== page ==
194:. When, later, it was decided that these pictures of typical Australian scenery, industries, and cities should be exhibited within Australia, the Department endeavoured to arrange for screenings, but was unsuccessful. As the result of a conference of several distributing firms, an undertaking to· secure screening of the pictures in from 400 to 600 in Australia at a cost of £10 lOs. each theatre per year was received from the Famous Lasky Film Service Limited. This offer was accepted, and the pictures were released with the title of " l{now Your Own Country "

Series. The Famous Lasky Film Service Limited undertook to distribute the films without cost, and a series of 52 pictures of 500 feet each were distributed at the rate of one per week. In the first two years the Famous Lasky Company secured contracts for 300 theatres, but in the opinion of the company the pictures are now losing the interest of the public.

The Famous Lasky Company pointed out that the pictures were fast losing interest, and in order to continue the distribution arrangements, the tern1s were modified to £10 1 Os. a year for principal theatres and £5 5s. for the smaller houses, and the release of one picture a fortnight of 1,000 feet instead of one of 500 feet each

195. The returns to the Migration Department for the first two years were approximately £3 ,000, and just covered the cost of printing copies from the negatives, but there is an unt'old and incalculable propaganda value contained in the series, and they have aroused and developed an interest by Australians in their own country and its progress.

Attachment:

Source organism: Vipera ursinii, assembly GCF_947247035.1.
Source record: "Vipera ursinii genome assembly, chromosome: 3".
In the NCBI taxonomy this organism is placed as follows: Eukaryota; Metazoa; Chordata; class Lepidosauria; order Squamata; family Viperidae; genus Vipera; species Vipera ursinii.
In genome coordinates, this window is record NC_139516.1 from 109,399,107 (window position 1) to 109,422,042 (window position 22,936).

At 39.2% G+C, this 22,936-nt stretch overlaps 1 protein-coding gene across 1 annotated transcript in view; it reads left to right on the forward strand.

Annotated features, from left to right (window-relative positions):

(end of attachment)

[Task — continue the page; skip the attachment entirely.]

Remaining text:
196. Your Commissioners found in the course of their investigations that, throughout the Commonwealth, there is now a keen and growing appreciation by exhibitors and the public of the value and interest of these pictures. 197. The legislation recently passed by the Victorian Parliament requiring the exhibition in each programn1e of 1,000 feet of Australian-produced pictures has secured an additional increase in the demand for the " Know Your Own Country " Series in Victoria.

198. The overseas distribution of tbis series comprises six copies to Great Britain, one to New Zealand, and one to the Near East. They are also distributed in parts of the United States of America. Negotiations have been entered into with the shipping companies, and arrangements are being made to supply copies free to all ships equipped with projecting machines. By this means, it is expected that tourist trade will be stimulated and a deeper interest in Australia aroused.